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dc.contributor.authorWalsh, Alex
dc.coverage.spatialTunisiaen
dc.date.accessioned2021-05-04T12:32:11Z
dc.date.available2021-05-04T12:32:11Z
dc.date.issued2021-02-15
dc.identifier.citationWalsh, A. (2021). The contentious politics of Tunisia’s natural resource management and the prospects of the Renewable Energy transition. K4D Helpdesk Report. Brighton, UK: Institute of Development Studies. DOI: 10.19088/K4D.2021.048en
dc.identifier.urihttps://opendocs.ids.ac.uk/opendocs/handle/20.500.12413/16577
dc.description.abstractFor many decades in Tunisia, there has been a robust link between natural resource management and contentious national and local politics. These disputes manifest in the form of protests, sit-ins, the disruption of production and distribution and legal suits on the one hand, and corporate and government response using coercive and concessionary measures on the other. Residents of resource-rich areas and their allies protest the inequitable distribution of their local natural wealth and the degradation of their health, land, water, soil and air. They contest a dynamic that tends to bring greater benefit to Tunisia’s coastal metropolitan areas. Natural resource exploitation is also a source of livelihoods and the contentious politics around them have, at times, led to somewhat more equitable relationships. The most important actors in these contentious politics include citizens, activists, local NGOs, local and national government, international commercial interests, international NGOs and multilateral organisations. These politics fit into wider and very longstanding patterns of wealth distribution in Tunisia and were part of the popular alienation that drove the uprising of 2011. In many ways, the dynamic of the contentious politics is fundamentally unchanged since prior to the uprising and protests have taken place within the same month of writing of this paper. Looking onto this scene, commentators use the frame of margins versus centre (‘marginalization’), and also apply the lens of labour versus capital. If this latter lens is applied, not only is there continuity from prior to 2011, there is continuity with the colonial era when natural resource extraction was first industrialised and internationalised. In these ways, the management of Tunisia’s natural wealth is a significant part of the country’s serious political and economic challenges, making it a major factor in the street politics unfolding at the time of writing.en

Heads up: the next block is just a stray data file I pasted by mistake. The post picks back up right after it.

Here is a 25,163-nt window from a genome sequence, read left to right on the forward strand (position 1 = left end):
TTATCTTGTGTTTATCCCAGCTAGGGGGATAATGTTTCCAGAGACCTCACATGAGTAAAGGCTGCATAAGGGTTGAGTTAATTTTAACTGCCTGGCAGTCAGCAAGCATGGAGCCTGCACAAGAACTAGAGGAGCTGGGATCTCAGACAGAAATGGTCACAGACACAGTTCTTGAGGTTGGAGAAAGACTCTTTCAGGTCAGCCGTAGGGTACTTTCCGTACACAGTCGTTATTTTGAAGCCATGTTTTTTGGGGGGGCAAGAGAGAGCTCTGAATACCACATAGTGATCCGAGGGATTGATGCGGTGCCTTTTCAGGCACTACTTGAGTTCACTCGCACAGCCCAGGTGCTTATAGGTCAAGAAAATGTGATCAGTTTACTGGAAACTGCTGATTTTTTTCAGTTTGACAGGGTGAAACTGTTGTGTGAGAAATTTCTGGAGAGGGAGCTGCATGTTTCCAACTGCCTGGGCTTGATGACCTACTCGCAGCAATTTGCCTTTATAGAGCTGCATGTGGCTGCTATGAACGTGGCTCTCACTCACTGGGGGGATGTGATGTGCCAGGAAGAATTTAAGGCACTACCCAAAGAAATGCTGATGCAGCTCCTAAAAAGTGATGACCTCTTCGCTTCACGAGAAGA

dc.description.sponsorshipFCDO (Foreign, Commonwealth and Development Office)en
dc.language.isoenen
dc.publisherInstitute of Development Studiesen
dc.relation.ispartofseriesK4D Helpdesk Report;961
dc.rights.urihttps://www.nationalarchives.gov.uk/doc/open-government-licence/version/3/en
dc.subjectEnvironmenten
dc.subjectGovernanceen
dc.subjectPolitics and Poweren
dc.titleThe Contentious Politics of Tunisia’s Natural Resource Management and the Prospects of the Renewable Energy Transitionen
dc.typeHelpdesken
dc.rights.holder© Crown copyright 2021en
dc.identifier.doi10.19088/K4D.2021.048
dcterms.dateAccepted2021-02-15
rioxxterms.funderDefault funderen
rioxxterms.identifier.projectDefault projecten
rioxxterms.versionVoRen
rioxxterms.versionofrecord10.19088/K4D.2021.048en
rioxxterms.funder.project9ce4e4dc-26e9-4d78-96e9-15e4dcac0642en


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    K4D supports learning and the use of evidence to improve the impact of development policy and programmes. The programme is designed to assist the Foreign, Commonwealth and Development Office (FCDO) and other partners to be innovative and responsive to rapidly changing and complex development challenges.

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